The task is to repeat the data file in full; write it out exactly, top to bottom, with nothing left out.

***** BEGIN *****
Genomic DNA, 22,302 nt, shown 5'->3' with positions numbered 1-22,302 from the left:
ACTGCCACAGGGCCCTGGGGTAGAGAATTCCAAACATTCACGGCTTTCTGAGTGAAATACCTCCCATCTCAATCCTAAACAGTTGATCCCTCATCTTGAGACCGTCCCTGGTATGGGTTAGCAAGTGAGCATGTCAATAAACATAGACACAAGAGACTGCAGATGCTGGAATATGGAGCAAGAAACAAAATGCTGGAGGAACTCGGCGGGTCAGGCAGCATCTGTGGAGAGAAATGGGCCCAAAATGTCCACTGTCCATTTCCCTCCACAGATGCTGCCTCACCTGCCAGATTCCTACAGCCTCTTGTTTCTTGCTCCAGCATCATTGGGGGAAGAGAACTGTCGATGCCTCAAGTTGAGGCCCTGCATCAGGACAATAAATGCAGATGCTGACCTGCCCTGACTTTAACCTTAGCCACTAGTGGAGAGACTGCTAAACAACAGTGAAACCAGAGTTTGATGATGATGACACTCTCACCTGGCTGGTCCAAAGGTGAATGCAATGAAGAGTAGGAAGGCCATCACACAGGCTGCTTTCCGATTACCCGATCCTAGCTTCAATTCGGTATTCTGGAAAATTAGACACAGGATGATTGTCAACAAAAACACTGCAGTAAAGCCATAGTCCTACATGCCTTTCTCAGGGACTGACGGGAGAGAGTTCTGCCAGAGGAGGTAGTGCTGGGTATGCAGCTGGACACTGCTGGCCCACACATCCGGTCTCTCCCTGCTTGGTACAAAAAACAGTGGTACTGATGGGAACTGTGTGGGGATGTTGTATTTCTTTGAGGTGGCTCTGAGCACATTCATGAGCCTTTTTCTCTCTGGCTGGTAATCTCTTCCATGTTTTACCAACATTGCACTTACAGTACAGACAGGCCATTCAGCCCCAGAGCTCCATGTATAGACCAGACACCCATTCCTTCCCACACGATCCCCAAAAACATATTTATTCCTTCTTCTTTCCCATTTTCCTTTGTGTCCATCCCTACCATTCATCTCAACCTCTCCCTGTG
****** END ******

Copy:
Genomic DNA, 22,302 nt, shown 5'->3' with positions numbered 1-22,302 from the left:
ACTGCCACAGGGCCCTGGGGTAGAGAATTCCAAACATTCACGGCTTTCTGAGTGAAATACCTCCCATCTCAATCCTAAACAGTTGATCCCTCATCTTGAGACCGTCCCTGGTATGGGTTAGCAAGTGAGCATGTCAATAAACATAGACACAAGAGACTGCAGATGCTGGAATATGGAGCAAGAAACAAAATGCTGGAGGAACTCGGCGGGTCAGGCAGCATCTGTGGAGAGAAATGGGCCCAAAATGTCCACTGTCCATTTCCCTCCACAGATGCTGCCTCACCTGCCAGATTCCTACAGCCTCTTGTTTCTTGCTCCAGCATCATTGGGGGAAGAGAACTGTCGATGCCTCAAGTTGAGGCCCTGCATCAGGACAATAAATGCAGATGCTGACCTGCCCTGACTTTAACCTTAGCCACTAGTGGAGAGACTGCTAAACAACAGTGAAACCAGAGTTTGATGATGATGACACTCTCACCTGGCTGGTCCAAAGGTGAATGCAATGAAGAGTAGGAAGGCCATCACACAGGCTGCTTTCCGATTACCCGATCCTAGCTTCAATTCGGTATTCTGGAAAATTAGACACAGGATGATTGTCAACAAAAACACTGCAGTAAAGCCATAGTCCTACATGCCTTTCTCAGGGACTGACGGGAGAGAGTTCTGCCAGAGGAGGTAGTGCTGGGTATGCAGCTGGACACTGCTGGCCCACACATCCGGTCTCTCCCTGCTTGGTACAAAAAACAGTGGTACTGATGGGAACTGTGTGGGGATGTTGTATTTCTTTGAGGTGGCTCTGAGCACATTCATGAGCCTTTTTCTCTCTGGCTGGTAATCTCTTCCATGTTTTACCAACATTGCACTTACAGTACAGACAGGCCATTCAGCCCCAGAGCTCCATGTATAGACCAGACACCCATTCCTTCCCACACGATCCCCAAAAACATATTTATTCCTTCTTCTTTCCCATTTTCCTTTGTGTCCATCCCTACCATTCATCTCAACCTCTCCCTGTG